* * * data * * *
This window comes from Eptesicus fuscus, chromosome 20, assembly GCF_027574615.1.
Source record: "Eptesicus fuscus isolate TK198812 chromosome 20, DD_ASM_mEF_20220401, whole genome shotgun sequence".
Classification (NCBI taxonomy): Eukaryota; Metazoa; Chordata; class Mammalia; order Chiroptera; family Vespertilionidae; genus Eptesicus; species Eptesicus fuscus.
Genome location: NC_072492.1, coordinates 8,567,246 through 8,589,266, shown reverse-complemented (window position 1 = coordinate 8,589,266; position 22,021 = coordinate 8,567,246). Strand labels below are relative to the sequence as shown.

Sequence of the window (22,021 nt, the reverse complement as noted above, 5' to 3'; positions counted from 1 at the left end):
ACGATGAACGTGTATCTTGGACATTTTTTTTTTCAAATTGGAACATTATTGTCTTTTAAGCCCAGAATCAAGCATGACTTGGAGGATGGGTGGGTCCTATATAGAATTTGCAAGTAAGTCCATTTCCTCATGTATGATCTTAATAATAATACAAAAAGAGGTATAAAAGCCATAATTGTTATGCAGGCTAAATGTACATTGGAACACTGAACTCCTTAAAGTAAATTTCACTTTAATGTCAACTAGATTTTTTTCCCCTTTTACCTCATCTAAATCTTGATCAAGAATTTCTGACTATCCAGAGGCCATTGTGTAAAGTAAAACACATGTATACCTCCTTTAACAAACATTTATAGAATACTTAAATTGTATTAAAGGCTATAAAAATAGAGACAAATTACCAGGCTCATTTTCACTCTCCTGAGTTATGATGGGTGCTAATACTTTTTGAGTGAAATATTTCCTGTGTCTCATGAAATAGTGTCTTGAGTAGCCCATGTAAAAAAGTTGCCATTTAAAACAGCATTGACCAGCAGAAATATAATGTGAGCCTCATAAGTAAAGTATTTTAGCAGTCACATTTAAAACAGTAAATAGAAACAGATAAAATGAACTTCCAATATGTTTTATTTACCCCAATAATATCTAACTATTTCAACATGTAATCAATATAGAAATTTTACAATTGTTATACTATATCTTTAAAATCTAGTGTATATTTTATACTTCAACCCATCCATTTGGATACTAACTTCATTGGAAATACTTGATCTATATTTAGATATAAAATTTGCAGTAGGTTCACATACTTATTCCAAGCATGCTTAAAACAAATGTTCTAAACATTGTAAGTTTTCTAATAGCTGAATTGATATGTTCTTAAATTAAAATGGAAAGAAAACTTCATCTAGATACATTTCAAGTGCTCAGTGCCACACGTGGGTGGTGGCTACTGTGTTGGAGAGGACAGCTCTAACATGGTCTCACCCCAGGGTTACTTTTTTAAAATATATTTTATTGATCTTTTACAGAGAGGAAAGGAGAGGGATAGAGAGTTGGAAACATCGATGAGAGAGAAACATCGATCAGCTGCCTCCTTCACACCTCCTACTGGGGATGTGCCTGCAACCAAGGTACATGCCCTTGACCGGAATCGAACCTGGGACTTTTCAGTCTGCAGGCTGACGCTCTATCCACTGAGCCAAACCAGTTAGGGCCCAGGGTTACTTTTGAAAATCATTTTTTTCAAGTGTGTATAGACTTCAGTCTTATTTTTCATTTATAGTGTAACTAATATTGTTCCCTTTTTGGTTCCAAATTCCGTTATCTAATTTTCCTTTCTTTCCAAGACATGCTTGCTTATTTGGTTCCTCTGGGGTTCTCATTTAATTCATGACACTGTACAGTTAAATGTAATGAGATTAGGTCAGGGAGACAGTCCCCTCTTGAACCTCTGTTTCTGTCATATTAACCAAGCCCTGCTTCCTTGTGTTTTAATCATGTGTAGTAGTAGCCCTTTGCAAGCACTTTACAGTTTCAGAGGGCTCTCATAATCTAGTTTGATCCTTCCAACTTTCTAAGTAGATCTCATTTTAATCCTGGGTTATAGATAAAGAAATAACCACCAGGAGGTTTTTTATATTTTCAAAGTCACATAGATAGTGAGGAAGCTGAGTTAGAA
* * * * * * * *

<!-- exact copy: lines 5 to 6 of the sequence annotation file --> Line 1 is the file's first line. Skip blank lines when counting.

Sequence of the window (22,021 nt, the reverse complement as noted above, 5' to 3'; positions counted from 1 at the left end):
ACGATGAACGTGTATCTTGGACATTTTTTTTTTCAAATTGGAACATTATTGTCTTTTAAGCCCAGAATCAAGCATGACTTGGAGGATGGGTGGGTCCTATATAGAATTTGCAAGTAAGTCCATTTCCTCATGTATGATCTTAATAATAATACAAAAAGAGGTATAAAAGCCATAATTGTTATGCAGGCTAAATGTACATTGGAACACTGAACTCCTTAAAGTAAATTTCACTTTAATGTCAACTAGATTTTTTTCCCCTTTTACCTCATCTAAATCTTGATCAAGAATTTCTGACTATCCAGAGGCCATTGTGTAAAGTAAAACACATGTATACCTCCTTTAACAAACATTTATAGAATACTTAAATTGTATTAAAGGCTATAAAAATAGAGACAAATTACCAGGCTCATTTTCACTCTCCTGAGTTATGATGGGTGCTAATACTTTTTGAGTGAAATATTTCCTGTGTCTCATGAAATAGTGTCTTGAGTAGCCCATGTAAAAAAGTTGCCATTTAAAACAGCATTGACCAGCAGAAATATAATGTGAGCCTCATAAGTAAAGTATTTTAGCAGTCACATTTAAAACAGTAAATAGAAACAGATAAAATGAACTTCCAATATGTTTTATTTACCCCAATAATATCTAACTATTTCAACATGTAATCAATATAGAAATTTTACAATTGTTATACTATATCTTTAAAATCTAGTGTATATTTTATACTTCAACCCATCCATTTGGATACTAACTTCATTGGAAATACTTGATCTATATTTAGATATAAAATTTGCAGTAGGTTCACATACTTATTCCAAGCATGCTTAAAACAAATGTTCTAAACATTGTAAGTTTTCTAATAGCTGAATTGATATGTTCTTAAATTAAAATGGAAAGAAAACTTCATCTAGATACATTTCAAGTGCTCAGTGCCACACGTGGGTGGTGGCTACTGTGTTGGAGAGGACAGCTCTAACATGGTCTCACCCCAGGGTTACTTTTTTAAAATATATTTTATTGATCTTTTACAGAGAGGAAAGGAGAGGGATAGAGAGTTGGAAACATCGATGAGAGAGAAACATCGATCAGCTGCCTCCTTCACACCTCCTACTGGGGATGTGCCTGCAACCAAGGTACATGCCCTTGACCGGAATCGAACCTGGGACTTTTCAGTCTGCAGGCTGACGCTCTATCCACTGAGCCAAACCAGTTAGGGCCCAGGGTTACTTTTGAAAATCATTTTTTTCAAGTGTGTATAGACTTCAGTCTTATTTTTCATTTATAGTGTAACTAATATTGTTCCCTTTTTGGTTCCAAATTCCGTTATCTAATTTTCCTTTCTTTCCAAGACATGCTTGCTTATTTGGTTCCTCTGGGGTTCTCATTTAATTCATGACACTGTACAGTTAAATGTAATGAGATTAGGTCAGGGAGACAGTCCCCTCTTGAACCTCTGTTTCTGTCATATTAACCAAGCCCTGCTTCCTTGTGTTTTAATCATGTGTAGTAGTAGCCCTTTGCAAGCACTTTACAGTTTCAGAGGGCTCTCATAATCTAGTTTGATCCTTCCAACTTTCTAAGTAGATCTCATTTTAATCCTGGGTTATAGATAAAGAAATAACCACCAGGAGGTTTTTTATATTTTCAAAGTCACATAGATAGTGAGGAAGCTGAGTTAGAA